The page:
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Mandala

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Mandala (Skt. maṇḍala; T. dkyil ’khor; C. mantuluo; J. mandara; K. mandara 曼荼羅),[1] literally "circle"; the term is used in a variety of contexts within Buddhism, usually refering to a center and periphery.

Mandala can have the following meanings:[2]

  1. an integrated structure that is organized around a central unifying principle
  2. within tantric practices, the sacred environment and dwelling place of a central deity, surrounded by a retinue of subordinates, which is visualized by the practitioner[3]
  3. the two dimensional representation of this environment on cloth or paper, or made of heaps of coloured sand
  4. a three dimensional representation of this environment, traditionally made of wood
  5. an offering of the entire universe visualized as a pure land with all the inhabitants as pure beings
  6. a practitioner, and the surroundinng phenomenal world


Within Tibetan Buddhism

Contemporary scholar John Powers describes the meaning of mandala within tantric practices of Tibet:

The Sanskrit term maṇḍala (dkyil ’khor) literally means “circle,” both in the sense of a circular diagram and a surrounding retinue. In Buddhist usage the term encompasses both senses, because it refers to circular diagrams that often incorporate depictions of deities and their surroundings. The mandala represents a sacred realm—often the celestial palace of a buddha—and it contains symbols and images that illustrate aspects of the awakened psychophysical personality of the buddha and that indicate Buddhist themes and concepts. The Dalai Lama explains that the image of the mandala “is said to be extremely profound because meditation on it serves as an antidote, quickly eradicating the obstructions to liberation and the obstructions to omniscience as well as their latent predispositions.”[4] The obstructions to liberation and the obstructions to omniscience are the two main types of mental afflictions that inhibit one’s attainment of buddhahood. The maṇḍala serves as a representation of an awakened mind that is free of all such obstacles, and in the context of tantric practice it is a powerful symbol of the state that meditators are trying to attain.[5]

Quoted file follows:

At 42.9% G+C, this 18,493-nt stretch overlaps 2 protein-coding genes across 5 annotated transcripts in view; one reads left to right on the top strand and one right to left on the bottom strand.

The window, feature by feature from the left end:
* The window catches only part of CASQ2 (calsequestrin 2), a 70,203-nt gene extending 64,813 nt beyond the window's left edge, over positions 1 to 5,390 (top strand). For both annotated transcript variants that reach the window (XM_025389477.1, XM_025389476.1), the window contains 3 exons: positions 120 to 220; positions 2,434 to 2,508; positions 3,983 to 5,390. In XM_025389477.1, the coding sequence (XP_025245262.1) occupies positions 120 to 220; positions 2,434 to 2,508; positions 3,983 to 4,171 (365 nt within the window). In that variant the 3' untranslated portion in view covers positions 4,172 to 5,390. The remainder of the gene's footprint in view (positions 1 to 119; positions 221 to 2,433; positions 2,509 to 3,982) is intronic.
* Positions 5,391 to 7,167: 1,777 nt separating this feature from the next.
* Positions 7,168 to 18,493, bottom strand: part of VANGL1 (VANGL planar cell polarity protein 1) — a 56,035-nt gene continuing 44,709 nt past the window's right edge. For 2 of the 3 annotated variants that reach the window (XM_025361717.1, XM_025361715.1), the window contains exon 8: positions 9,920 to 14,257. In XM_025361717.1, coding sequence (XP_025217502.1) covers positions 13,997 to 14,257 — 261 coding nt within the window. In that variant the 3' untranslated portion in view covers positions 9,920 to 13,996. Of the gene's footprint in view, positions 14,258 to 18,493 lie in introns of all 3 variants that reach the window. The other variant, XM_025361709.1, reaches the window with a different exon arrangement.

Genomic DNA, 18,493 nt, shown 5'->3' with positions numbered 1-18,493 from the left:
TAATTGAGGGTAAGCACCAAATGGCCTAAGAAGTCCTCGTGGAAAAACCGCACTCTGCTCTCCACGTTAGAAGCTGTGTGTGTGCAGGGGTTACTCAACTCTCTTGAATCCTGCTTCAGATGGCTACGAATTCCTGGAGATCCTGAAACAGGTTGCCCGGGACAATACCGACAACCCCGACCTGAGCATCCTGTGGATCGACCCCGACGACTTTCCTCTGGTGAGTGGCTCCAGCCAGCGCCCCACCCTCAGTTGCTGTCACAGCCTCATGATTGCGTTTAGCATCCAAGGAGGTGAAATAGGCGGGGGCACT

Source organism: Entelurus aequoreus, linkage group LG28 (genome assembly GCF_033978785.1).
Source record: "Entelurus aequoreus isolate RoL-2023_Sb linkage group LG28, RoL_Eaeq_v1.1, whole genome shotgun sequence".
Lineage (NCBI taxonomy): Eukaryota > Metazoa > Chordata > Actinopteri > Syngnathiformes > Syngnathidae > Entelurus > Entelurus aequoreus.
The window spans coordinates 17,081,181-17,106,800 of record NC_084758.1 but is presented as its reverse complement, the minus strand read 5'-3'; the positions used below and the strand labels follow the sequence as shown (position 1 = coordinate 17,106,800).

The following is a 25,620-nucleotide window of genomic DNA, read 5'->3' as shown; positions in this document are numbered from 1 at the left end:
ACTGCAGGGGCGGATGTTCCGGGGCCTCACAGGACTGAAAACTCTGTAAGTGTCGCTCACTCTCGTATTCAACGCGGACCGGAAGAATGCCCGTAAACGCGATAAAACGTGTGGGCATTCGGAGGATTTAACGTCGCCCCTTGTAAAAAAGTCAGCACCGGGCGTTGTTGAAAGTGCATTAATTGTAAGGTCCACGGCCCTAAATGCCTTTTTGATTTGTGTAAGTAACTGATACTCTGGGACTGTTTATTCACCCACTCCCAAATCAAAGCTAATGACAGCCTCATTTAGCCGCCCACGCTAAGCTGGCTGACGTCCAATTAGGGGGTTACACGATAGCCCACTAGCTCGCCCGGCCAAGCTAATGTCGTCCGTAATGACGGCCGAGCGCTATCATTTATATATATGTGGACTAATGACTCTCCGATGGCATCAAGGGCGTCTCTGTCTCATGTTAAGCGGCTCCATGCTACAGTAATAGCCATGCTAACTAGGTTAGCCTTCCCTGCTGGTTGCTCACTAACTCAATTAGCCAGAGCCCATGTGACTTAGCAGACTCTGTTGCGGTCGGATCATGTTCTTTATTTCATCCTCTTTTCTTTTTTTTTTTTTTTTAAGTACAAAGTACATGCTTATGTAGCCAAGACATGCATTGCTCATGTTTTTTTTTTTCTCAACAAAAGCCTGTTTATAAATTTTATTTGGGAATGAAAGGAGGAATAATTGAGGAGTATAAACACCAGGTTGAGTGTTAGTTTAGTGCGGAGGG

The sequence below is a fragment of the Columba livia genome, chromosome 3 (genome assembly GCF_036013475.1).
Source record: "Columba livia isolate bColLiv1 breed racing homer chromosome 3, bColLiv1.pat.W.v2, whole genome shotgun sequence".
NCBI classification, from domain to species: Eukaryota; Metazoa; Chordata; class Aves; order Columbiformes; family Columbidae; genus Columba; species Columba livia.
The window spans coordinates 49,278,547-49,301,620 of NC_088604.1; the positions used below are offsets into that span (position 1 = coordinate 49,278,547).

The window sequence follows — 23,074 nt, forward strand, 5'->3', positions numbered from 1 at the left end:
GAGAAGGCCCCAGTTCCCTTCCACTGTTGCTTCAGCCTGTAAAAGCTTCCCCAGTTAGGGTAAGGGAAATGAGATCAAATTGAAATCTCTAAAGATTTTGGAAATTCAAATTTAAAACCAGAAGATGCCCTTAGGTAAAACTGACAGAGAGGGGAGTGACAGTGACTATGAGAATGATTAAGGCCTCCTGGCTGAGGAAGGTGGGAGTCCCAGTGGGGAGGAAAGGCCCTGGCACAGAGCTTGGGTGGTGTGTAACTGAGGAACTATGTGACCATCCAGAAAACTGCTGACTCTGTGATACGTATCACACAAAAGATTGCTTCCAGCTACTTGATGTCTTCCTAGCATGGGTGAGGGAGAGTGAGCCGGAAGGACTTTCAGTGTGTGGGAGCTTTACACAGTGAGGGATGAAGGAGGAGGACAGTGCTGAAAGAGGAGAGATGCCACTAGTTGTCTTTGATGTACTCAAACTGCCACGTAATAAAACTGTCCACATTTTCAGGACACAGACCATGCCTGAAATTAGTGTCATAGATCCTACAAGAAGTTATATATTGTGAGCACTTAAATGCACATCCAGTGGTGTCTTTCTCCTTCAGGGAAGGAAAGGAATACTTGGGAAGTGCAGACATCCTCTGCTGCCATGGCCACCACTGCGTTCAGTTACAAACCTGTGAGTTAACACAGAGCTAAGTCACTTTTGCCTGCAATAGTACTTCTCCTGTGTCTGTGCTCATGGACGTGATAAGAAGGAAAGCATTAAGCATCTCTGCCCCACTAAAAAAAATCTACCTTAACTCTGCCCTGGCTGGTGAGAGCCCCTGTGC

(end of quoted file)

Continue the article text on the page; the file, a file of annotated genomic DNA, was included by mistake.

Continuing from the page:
Gallery

References

  1. Princeton Dict icon 166px.png Robert E. Buswell Jr., Donald S. Lopez Jr., The Princeton Dictionary of Buddhism (Princeton: 2014), entry for maṇḍala
  2. RW icon height 18px.png Mandala
  3. Powers, John. Introduction to Tibetan Buddhism. Ithaca: Snow Lion, 2007, p. 254
  4. The quote is from Tantra in Tibet: The Great Exposition of Secret Mantra - Vol. 1, p. 77
  5. Powers, John. Introduction to Tibetan Buddhism. Ithaca: Snow Lion, 2007, p. 262-263


Further reading

  • Brauen, Martin. (1997). The Mandala, Sacred circle in Tibetan Buddhism Serindia Press, London.
  • Bucknell, Roderick & Stuart-Fox, Martin (1986). The Twilight Language: Explorations in Buddhist Meditation and Symbolism. Curzon Press: London. ISBN 0-312-82540-4
  • Cammann, Schuyler V. (1950). Suggested Origin of the Tibetan Mandala Paintings The Art Quarterly, Vol. 8, Detroit.
  • Cowen, Painton (2005). The Rose Window, London and New York, (offers the most complete overview of the evolution and meaning of the form, accompanied by hundreds of colour illustrations.)
  • Crossman, Sylvie and Barou, Jean-Pierre (1995). Tibetan Mandala, Art & Practice The Wheel of Time, Konecky and Konecky.
  • Dalai Lama and Tsongkhapa (2016). The Great Exposition of Secret Mantra, Volume One, Revised Edition, Snow Lion.
  • Fontana, David (2005). "Meditating with Mandalas", Duncan Baird Publishers, London.
  • Gold, Peter (1994). Navajo & Tibetan Sacred Wisdom: The Circle of the Spirit. ISBN 0-89281-411-X.  Rochester, Vermont: Inner Traditions International.
  • Powers, John (2007). Introduction to Tibetan Buddhism. Ithaca: Snow Lion, p. 262-265
  • Tucci,Giuseppe (1973). The Theory and Practice of the Mandala trans. Alan Houghton Brodrick, New York, Samuel Weisner.
  • Vitali, Roberto (1990). Early Temples of Central Tibet London, Serindia Publications.
  • Wayman, Alex (1973). "Symbolism of the Mandala Palace" in The Buddhist Tantras Delhi, Motilal Banarsidass.

External links